On February 01, 2018, Maine became the first jurisdiction in the nation to implement protections for employees from adverse employment action based on their use of marijuana. Voters approved the recreational marijuana laws (IB 2015, c. 5, “An Act to Legalize Marijuana”) on November 08, 2016. This is scheduled to take full effect on January 30, 2017. Maine is now the ninth state to implement recreational marijuana laws); however, the Maine legislature imposed a moratorium on the retail sales and taxation of marijuana until February 2018 to resolve remaining issues with the Act.
Under Section §2454 titled “Construction,” the Act lists important provisions for both employers and employees:
- Employment Policies
This chapter may not be construed to require an employer to permit or accommodate the use, consumption, possession, trade, display, transportation, sale, or growing of cannabis in the workplace. This chapter does not affect the ability of employers to enact and enforce workplace policies restricting the use of marijuana by employees or to discipline employees who are under the influence of marijuana in the workplace.
- School(s), Employer(s), and Landlord(s) May Not Discriminate
A school, employer, or landlord may not refuse to enroll or employ or lease to or otherwise penalize a person 21 year of age or older solely for that person’s consuming marijuana outside of the school’s, employer’s, or landlord’s property.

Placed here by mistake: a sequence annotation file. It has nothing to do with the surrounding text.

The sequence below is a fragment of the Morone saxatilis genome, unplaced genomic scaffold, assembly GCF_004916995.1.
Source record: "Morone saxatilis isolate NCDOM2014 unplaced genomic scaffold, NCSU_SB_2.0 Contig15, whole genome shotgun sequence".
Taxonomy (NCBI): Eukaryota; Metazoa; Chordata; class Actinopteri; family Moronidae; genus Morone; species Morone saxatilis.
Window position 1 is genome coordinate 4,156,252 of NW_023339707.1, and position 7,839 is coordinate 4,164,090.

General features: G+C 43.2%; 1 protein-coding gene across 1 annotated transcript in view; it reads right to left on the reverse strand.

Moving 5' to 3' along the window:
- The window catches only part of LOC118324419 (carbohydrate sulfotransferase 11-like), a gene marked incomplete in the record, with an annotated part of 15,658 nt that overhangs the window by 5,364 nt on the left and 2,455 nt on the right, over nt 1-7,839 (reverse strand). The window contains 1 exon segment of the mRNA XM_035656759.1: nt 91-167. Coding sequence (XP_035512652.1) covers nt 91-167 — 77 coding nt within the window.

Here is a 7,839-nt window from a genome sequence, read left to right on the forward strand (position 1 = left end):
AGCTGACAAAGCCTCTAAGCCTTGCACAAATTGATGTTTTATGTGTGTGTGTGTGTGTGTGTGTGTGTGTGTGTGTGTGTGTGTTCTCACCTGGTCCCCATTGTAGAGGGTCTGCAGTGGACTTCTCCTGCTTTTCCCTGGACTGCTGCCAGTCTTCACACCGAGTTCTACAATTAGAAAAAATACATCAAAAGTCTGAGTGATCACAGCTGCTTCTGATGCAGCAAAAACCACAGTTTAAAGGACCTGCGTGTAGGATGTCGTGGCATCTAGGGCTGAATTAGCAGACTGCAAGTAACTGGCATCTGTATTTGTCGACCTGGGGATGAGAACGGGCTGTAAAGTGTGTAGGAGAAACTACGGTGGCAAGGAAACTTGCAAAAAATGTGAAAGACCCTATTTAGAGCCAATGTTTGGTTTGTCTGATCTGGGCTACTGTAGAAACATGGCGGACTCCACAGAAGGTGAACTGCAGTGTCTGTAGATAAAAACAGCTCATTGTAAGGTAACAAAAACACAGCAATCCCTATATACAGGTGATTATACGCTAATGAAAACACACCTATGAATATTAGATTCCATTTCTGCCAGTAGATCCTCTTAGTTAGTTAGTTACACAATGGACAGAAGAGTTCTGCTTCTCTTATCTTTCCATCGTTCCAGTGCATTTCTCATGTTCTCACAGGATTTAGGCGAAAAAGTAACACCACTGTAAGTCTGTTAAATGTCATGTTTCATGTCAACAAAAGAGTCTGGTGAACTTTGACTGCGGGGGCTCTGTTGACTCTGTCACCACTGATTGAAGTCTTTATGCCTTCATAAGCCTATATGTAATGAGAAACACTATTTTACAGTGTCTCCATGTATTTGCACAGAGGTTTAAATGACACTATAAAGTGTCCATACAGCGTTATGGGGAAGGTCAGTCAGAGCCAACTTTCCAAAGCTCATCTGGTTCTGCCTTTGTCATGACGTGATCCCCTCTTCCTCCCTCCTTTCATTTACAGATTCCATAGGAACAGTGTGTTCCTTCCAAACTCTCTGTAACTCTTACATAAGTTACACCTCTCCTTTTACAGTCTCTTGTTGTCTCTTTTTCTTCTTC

It is important to note that employers are prohibited from taking any adverse action solely based on an employee’s off-work use of marijuana, regardless of its Schedule I drug label on the Federal level. Section two of this provision, however, allows employers take disciplinary action against any employee who is found to be under the influence of marijuana in the workplace.
In preparation for the change, the “Maine Department of Labor has removed marijuana from the list of drugs for which an employer may test in its ‘model’ applicant drug-testing policy,” according to Littler Mendelson P.C. For that reason, if employers have not already done so, now is the perfect time to assess their drug-free work policy with legal compliance team to be in accordance with the new Act.
Employers must understand that the federal government still categorizes marijuana as a Schedule I narcotic (illicit drug); therefore, organizations must promote and maintain a 100% drug free workplace. In addition to this, they may still utilize positive drug test results in making a hiring decision. Drug screening policies should identify “safety sensitive” positions within the company and explain what type of drug testing will be done (urine, hair, saliva, etc.).
To learn more and stay up to date on developments of recreational marijuana laws for the State of Maine, please visit: http://legislature.maine.gov/9419
Employers Choice Screening offers a wide array of drug testing services through our partners, nationally recognized drug screening company specializing in testing services. This allows our organization to offer personalized, comprehensive pre-employment drug screening programs, including electronic specimen collection, laboratory coordination, medical review officer, and test result reporting.